I was really stupid to come here. I thought it would be a shortcut to success. Instead I learned that for me there will be no shortcuts, but that is an extremely valuable lesson - I am grateful for coming here, but there's little I could recommend to anyone.
It's not all Japan's fault - it had little hope of living up to our fairy tales, anyway. And now I *really* don't get Japanophiles - yeah, Japan's cool, but so are a lot of other countries. There are good things about living here. It's REALLY safe, for one thing. And the living expenses aren't really that bad (but I'm in the suburbs of a small city, not in the middle of a major city).
* * *
Part of his reply:
Sorry to hear about Japan, although it does sound like a good learning experience. You're a little embittered, but you've grown for it. And now you know.
… I moved in with a stoner drop-out and his ex-cheerleader girlfriend (and 3 cats, later expanding to 8) and somehow expected it to be more than what you'd obviously expect. It was a learning experience; don't give losers the benefit of the doubt.
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"Don't give losers the benefit of the doubt." That's a good rule. I will take it into consideration. The only thing is, at least at some point, haven't most of us been losers? =) I certainly have been, at least in the eyes of a great many of my contemporary peers, and socially that's what counts.
Ha-ha, yeah, I'm going to be moving back into my mom's house, too. And in putting my own future and opportunities at the forefront, I feel like a bit of a selfish ass - I try my best to stick to social symmetry, but I resist being manipulated into doing things that I feel I shouldn't have to do.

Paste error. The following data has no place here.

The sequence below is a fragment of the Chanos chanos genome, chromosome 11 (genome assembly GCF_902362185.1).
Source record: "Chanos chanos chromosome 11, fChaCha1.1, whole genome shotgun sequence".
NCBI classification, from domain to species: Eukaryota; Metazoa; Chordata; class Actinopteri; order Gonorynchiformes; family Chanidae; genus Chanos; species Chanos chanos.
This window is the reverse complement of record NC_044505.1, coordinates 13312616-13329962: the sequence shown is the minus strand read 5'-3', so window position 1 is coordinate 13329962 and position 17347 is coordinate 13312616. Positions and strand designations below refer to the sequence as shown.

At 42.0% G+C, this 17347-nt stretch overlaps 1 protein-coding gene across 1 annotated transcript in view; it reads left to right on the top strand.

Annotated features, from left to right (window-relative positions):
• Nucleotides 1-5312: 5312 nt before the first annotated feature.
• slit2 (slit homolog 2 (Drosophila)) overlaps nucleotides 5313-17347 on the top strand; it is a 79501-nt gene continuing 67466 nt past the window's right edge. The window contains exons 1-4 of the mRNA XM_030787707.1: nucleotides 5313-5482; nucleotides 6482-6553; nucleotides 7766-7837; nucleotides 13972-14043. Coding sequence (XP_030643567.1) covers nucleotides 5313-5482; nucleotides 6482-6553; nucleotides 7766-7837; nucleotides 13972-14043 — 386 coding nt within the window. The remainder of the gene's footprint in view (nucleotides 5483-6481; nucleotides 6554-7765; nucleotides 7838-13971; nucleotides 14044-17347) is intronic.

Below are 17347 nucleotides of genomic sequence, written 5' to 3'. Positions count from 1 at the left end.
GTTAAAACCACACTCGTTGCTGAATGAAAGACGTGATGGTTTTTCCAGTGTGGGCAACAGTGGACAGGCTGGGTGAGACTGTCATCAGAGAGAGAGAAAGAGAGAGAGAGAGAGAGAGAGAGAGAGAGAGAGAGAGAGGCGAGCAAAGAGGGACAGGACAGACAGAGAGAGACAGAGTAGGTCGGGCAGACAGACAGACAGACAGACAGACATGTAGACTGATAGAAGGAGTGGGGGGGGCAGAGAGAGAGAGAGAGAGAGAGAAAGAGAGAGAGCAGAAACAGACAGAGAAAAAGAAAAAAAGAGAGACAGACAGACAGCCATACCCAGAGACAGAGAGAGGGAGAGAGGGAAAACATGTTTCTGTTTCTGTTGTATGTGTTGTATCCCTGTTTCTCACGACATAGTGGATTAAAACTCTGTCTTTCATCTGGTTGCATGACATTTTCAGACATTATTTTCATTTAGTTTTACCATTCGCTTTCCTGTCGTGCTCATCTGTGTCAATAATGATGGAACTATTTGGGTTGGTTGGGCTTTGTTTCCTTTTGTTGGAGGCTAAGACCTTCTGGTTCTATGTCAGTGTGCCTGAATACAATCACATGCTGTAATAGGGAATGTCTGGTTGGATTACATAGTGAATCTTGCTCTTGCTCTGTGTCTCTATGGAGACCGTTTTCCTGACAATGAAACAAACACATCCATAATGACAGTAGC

You know something, though? Remember when you said "Yes, Will, run away from your problems, that's the answer." Or something like that. Of course you were being sarcastic. But in a way, I've found that it works! You can run away - to another country, another society. You bring your problems with you and discover new ones.
But when you're away from your home society, you get the advantage of looking on it from afar. I've given a lot of thought to where I was, what I'd done, and where I was going, and I'm learning a lot of things about myself and about other people and why they do and say the things they do.
I now see the opportunities I missed, the zigs I should have zagged, and why people have seen me the way they have. I can't correct everything, and I have decided to become unapologetic in pursuing my obsessive, odd interests, as that is the only way I'm going to accomplish anything with my wiring.
I can't wait to get back and apply my newfound knowledge. I had the same experience with Poland and Ukraine - after I returned, I found myself much more aware, and with Japan I think the same thing will happen again.
Sometimes it's good to sit out of things for a year, you know?